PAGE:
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Corrective Services Industries

A BRIEF HISTORY OF INDUSTRY IN NSW CORRECTIONS

​We've been putting offenders to work in NSW since the First Fleet arrived in Sydney in 1788. "Convicts" was the terminology in those days and their labour contributed to the building of Sydney and the NSW region. In 1840 the British government ended the transportation of convicts to New South Wales. With very few exceptions, hard labour, hard fare and a hard bed was the standard treatment of offenders up until the late 1800's.

On a positive note, offenders were productively employed as builders, carpenters, stonemasons and labourers in the building of prisons. Others did brushmaking, painting, matmaking, bookbinding, tailoring or made shoes. Female prisoners did needlework which were often commissions for private citizens.

The appointment in 1895 of Frederick Neitenstein as the new administrator of NSW prisons, heralded a more humane attitude to the treatment of offenders. The impetus for reform which sprung from Neitenstein's changes continued after his retirement. The most significant development in terms of prison industry being the establishment of an afforestation camp at Tuncurry and the opening of a prison farm at Emu Plains in 1914. Offenders also worked in prison workshops making items such as tinware and furniture.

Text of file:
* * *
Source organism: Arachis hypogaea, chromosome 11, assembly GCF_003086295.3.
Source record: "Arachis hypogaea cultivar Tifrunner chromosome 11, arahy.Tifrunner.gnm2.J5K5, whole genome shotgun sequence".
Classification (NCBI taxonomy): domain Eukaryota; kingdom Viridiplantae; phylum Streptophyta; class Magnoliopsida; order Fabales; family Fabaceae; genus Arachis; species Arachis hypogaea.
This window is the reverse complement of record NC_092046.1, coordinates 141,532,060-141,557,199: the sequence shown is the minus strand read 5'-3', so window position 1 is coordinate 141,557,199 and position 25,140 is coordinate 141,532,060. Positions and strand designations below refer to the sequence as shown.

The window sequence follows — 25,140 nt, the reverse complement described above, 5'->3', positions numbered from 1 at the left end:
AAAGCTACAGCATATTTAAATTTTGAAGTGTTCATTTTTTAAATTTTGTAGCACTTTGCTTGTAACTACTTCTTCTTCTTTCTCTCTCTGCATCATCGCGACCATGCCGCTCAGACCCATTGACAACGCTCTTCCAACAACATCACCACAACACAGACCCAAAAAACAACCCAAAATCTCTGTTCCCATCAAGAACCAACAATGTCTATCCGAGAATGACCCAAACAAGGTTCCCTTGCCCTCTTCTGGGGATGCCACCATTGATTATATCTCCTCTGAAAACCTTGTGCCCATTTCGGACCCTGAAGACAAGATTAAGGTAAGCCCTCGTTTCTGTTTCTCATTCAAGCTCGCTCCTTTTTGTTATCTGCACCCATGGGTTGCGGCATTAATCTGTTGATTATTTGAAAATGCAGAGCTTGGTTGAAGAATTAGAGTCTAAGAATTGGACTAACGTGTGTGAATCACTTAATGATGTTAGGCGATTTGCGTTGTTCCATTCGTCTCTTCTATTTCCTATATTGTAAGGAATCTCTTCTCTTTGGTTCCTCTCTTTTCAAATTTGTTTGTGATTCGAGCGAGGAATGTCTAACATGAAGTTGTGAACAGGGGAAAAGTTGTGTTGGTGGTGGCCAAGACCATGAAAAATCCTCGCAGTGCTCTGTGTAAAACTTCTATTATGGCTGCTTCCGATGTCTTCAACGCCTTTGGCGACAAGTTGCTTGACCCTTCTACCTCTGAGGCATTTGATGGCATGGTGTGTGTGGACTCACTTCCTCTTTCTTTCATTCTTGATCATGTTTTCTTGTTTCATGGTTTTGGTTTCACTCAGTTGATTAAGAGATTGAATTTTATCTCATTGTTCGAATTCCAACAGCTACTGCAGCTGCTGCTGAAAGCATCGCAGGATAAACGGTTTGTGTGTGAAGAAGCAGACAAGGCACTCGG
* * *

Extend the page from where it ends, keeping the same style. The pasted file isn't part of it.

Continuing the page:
​The pace of reform was then slowed by the nation's preoccupation with World War I, then the Great Depression and World War II.

The impetus for reform gathered momentum again after World War II when Premier W J McKell appointed a committee to report on prisons. The committee made a number of recommendations including improvements in prison industries.

Two major riots at Bathurst Gaol, in October 1970 and February 1974, signalled that there were serious deficiencies in the prison system. As a result of the Bathurst riots and their aftermath the State Government set up a Royal Commission. Mr Justice Nagle of the NSW Supreme Court was appointed sole Royal Commissioner. Tabled in 1978 with a total of 252 recommendations, the Nagle Report also put the focus on prison industry. It called for a permanent body to plan and run industry and to market products.

The arrival of Corrective Services Industries (CSI) in the late 1980's was a major response to the report and the start of a success story that now goes from strength to strength. Today, CSI clients and partners access a large supervised labour force and modern correctional industry programs which are close to being self sufficient.

 

 

 

 

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